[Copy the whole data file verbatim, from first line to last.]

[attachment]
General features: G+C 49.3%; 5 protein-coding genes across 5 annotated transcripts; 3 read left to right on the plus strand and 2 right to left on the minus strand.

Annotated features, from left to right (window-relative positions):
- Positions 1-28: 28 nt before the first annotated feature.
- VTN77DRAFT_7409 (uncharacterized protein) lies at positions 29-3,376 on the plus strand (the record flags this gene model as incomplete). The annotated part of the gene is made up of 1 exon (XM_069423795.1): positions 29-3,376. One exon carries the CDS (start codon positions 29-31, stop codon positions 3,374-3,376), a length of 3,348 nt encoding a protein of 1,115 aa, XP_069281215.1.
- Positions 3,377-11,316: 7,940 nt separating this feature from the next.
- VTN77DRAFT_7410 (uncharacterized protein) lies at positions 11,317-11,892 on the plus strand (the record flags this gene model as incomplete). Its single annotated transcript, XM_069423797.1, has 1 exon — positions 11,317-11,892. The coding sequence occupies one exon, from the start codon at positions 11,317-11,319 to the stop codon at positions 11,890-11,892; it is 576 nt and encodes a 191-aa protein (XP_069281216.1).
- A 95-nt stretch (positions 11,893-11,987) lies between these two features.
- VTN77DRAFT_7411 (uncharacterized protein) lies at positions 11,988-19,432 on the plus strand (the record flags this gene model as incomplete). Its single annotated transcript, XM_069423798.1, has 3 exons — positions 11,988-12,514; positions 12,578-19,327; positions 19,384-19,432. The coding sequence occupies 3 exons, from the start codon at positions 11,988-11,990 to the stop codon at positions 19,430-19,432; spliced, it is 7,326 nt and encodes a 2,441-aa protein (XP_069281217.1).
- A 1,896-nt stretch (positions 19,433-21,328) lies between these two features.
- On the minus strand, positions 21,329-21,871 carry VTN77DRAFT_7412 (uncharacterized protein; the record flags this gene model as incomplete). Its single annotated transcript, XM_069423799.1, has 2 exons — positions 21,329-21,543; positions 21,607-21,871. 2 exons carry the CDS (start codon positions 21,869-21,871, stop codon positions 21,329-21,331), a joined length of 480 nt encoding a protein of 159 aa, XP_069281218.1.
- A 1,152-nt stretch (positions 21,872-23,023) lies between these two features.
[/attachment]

General features: G+C 49.3%; 5 protein-coding genes across 5 annotated transcripts; 3 read left to right on the plus strand and 2 right to left on the minus strand.

Annotated features, from left to right (window-relative positions):
- Positions 1-28: 28 nt before the first annotated feature.
- VTN77DRAFT_7409 (uncharacterized protein) lies at positions 29-3,376 on the plus strand (the record flags this gene model as incomplete). The annotated part of the gene is made up of 1 exon (XM_069423795.1): positions 29-3,376. One exon carries the CDS (start codon positions 29-31, stop codon positions 3,374-3,376), a length of 3,348 nt encoding a protein of 1,115 aa, XP_069281215.1.
- Positions 3,377-11,316: 7,940 nt separating this feature from the next.
- VTN77DRAFT_7410 (uncharacterized protein) lies at positions 11,317-11,892 on the plus strand (the record flags this gene model as incomplete). Its single annotated transcript, XM_069423797.1, has 1 exon — positions 11,317-11,892. The coding sequence occupies one exon, from the start codon at positions 11,317-11,319 to the stop codon at positions 11,890-11,892; it is 576 nt and encodes a 191-aa protein (XP_069281216.1).
- A 95-nt stretch (positions 11,893-11,987) lies between these two features.
- VTN77DRAFT_7411 (uncharacterized protein) lies at positions 11,988-19,432 on the plus strand (the record flags this gene model as incomplete). Its single annotated transcript, XM_069423798.1, has 3 exons — positions 11,988-12,514; positions 12,578-19,327; positions 19,384-19,432. The coding sequence occupies 3 exons, from the start codon at positions 11,988-11,990 to the stop codon at positions 19,430-19,432; spliced, it is 7,326 nt and encodes a 2,441-aa protein (XP_069281217.1).
- A 1,896-nt stretch (positions 19,433-21,328) lies between these two features.
- On the minus strand, positions 21,329-21,871 carry VTN77DRAFT_7412 (uncharacterized protein; the record flags this gene model as incomplete). Its single annotated transcript, XM_069423799.1, has 2 exons — positions 21,329-21,543; positions 21,607-21,871. 2 exons carry the CDS (start codon positions 21,869-21,871, stop codon positions 21,329-21,331), a joined length of 480 nt encoding a protein of 159 aa, XP_069281218.1.
- A 1,152-nt stretch (positions 21,872-23,023) lies between these two features.